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E-mail encryption - What do you have to consider?
Nowadays, more and more business transactions are being handled through electronic transmission. This ranges from simple messages, business mail, quoting and order acceptance to electronic invoicing. Even entire B2B contracts or other legal issues are processed between companies by e-mail. But what about data protection - don't business e-mails have to be transmitted in encrypted form?
What does e-mail encryption mean?
When talking about e-mail encryption, one must bear in mind in advance that e-mails on the Internet travel unencrypted on every server and on the paths between the servers. In the process, they can be read or even falsified by attackers. Basically, you can imagine it like a postcard. To change this e-mail (postcard) into a letter in an envelope or even into a registered letter with confirmation of receipt depends on the encryption method. It is important to know which encryption methods are available for e-mail communication. There are two main methods: transport layer security (TLS), i.e. transport route encryption (the equivalent of a letter) and end-to-end encryption, for example via S/MIME or PGP (our registered letter). With TLS encryption, basically the channel between sender and recipient is encrypted so that outsiders have no access to this communication. However, the email that is routed through this channel, including attachments, is itself unencrypted. With end-to-end encryption, in addition to the transport channel, the content itself, including attachments, is encrypted and can only be read by the sender and recipient. This also prevents the message from being changed on its way from the sender to the recipient.
Who must encrypt e-mails and when must I use which encryption?
Both the DSGVO (Art. 32 para. 1 and 2 in conjunction with Art. 5 para. 1 lit. f) and the Trade Secrets Act (§ 2 para. 1 lit. b) state that in order to protect information, security measures must be implemented that are based on the sensitivity of the information. In this case, this is necessary to ensure the confidentiality and integrity of the information. Simplified: the more sensitive the information, the higher the level of technical encryption should be. But do I have to encrypt all e-mails? It is very likely that you already send e-mails with TLS encryption. Nowadays, this is automatically preset on almost all e-mail servers and is, so to speak, technically state of the art. So even if you don't know, your technology will certainly be able to answer the question. Whether you should secure your e-mails with end-to-end encryption depends on the combination of several of the following factors:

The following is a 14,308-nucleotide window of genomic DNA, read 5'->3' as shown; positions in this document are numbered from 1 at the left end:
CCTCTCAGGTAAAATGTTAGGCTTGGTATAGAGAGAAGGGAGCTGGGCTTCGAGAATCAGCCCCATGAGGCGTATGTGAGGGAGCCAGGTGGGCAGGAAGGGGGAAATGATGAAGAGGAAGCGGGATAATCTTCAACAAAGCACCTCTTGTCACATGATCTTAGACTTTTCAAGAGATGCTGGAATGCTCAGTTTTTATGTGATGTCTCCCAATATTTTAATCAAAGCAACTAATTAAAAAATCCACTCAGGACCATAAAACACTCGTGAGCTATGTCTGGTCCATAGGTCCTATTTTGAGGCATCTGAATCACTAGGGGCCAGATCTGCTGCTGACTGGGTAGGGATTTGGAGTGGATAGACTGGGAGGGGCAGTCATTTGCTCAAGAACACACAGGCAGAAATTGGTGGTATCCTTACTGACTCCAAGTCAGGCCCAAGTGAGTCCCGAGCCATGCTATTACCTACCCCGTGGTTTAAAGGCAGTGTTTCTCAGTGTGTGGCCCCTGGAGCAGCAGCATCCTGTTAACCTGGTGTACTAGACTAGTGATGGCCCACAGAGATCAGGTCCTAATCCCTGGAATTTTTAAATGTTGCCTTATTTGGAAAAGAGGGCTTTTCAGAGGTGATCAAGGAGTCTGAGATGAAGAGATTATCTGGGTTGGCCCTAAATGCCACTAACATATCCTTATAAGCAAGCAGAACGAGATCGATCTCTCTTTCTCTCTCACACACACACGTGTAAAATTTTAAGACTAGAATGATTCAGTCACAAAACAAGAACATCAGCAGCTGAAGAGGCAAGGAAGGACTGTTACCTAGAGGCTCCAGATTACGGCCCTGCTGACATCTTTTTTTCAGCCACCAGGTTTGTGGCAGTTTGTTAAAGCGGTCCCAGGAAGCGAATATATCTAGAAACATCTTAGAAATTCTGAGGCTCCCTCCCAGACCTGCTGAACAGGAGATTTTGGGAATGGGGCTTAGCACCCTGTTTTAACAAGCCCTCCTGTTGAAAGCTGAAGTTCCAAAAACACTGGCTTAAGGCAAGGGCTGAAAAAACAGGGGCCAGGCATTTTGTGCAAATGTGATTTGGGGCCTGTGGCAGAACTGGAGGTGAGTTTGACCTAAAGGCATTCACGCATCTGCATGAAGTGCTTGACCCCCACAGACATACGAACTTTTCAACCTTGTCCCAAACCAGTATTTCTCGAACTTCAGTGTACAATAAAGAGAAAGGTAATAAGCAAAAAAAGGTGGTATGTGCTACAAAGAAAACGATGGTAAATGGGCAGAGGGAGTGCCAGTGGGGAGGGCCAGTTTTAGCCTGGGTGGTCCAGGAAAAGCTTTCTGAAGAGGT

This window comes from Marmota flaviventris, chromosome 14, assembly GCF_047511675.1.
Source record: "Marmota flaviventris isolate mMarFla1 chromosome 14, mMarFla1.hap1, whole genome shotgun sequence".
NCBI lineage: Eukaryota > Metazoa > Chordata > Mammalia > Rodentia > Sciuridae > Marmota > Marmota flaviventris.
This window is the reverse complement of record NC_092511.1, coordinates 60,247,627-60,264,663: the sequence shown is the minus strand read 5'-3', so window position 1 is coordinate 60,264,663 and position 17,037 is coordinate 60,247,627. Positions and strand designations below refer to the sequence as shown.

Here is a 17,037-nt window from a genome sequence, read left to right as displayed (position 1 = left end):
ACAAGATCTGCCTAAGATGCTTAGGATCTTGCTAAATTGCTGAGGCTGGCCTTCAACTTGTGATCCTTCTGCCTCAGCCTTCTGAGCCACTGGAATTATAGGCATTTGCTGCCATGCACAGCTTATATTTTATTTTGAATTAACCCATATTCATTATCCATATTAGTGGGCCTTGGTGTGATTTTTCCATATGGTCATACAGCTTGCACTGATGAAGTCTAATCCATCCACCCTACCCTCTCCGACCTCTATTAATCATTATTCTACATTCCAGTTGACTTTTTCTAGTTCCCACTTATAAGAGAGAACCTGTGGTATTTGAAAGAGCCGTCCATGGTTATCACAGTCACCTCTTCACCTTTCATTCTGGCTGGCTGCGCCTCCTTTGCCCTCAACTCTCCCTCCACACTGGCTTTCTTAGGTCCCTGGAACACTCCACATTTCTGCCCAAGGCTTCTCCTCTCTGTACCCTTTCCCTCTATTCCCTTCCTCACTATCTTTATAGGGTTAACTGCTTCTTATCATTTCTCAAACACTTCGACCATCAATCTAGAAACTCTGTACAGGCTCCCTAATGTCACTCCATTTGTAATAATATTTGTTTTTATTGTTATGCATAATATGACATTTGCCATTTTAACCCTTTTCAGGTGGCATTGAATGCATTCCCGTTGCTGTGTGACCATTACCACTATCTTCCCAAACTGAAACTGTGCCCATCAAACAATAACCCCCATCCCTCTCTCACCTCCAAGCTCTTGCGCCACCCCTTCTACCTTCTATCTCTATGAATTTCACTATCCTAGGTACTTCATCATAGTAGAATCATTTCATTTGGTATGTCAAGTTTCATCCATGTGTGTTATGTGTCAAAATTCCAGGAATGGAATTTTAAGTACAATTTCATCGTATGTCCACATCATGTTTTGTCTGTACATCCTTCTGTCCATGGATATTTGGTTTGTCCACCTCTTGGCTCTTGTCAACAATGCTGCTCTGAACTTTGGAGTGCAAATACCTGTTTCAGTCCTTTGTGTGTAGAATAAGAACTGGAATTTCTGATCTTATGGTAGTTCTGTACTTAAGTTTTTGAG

- Information to be transmitted is particularly worthy of protection (e.g. special personal data according to Art. 9 DSGVO or information on criminal investigations according to Art. 10 DSGVO or development data on patent applications).
- Senders belong to the so-called professional secrecy holders (lawyers, doctors, tax advisors, etc.).
- There are contractual confidentiality agreements with your communication partner to use a certain encryption.
- For example, the data is to be sent to a so-called unsafe third country (according to DSGVO).
Check with your data protection officer whether end-to-end encryption is recommended in your business applications or whether TLS encryption may be sufficient.
A current judgement on e-mail encryption
The Administrative Court of Mainz recently clarified in its ruling of 17 December 2020 (Ref.: 1 K 778/19 MZ) that the mere fact that a person is a holder of professional secrecy and records a communication with his client is not sufficient to require end-to-end encryption. Only when other special indications, such as the sensitivity level of the message sent, are taken into account, can increased or extended security of email traffic be considered. Thus, the court also found that in individual cases, a password-protected file can provide sufficient protection.
- Data protection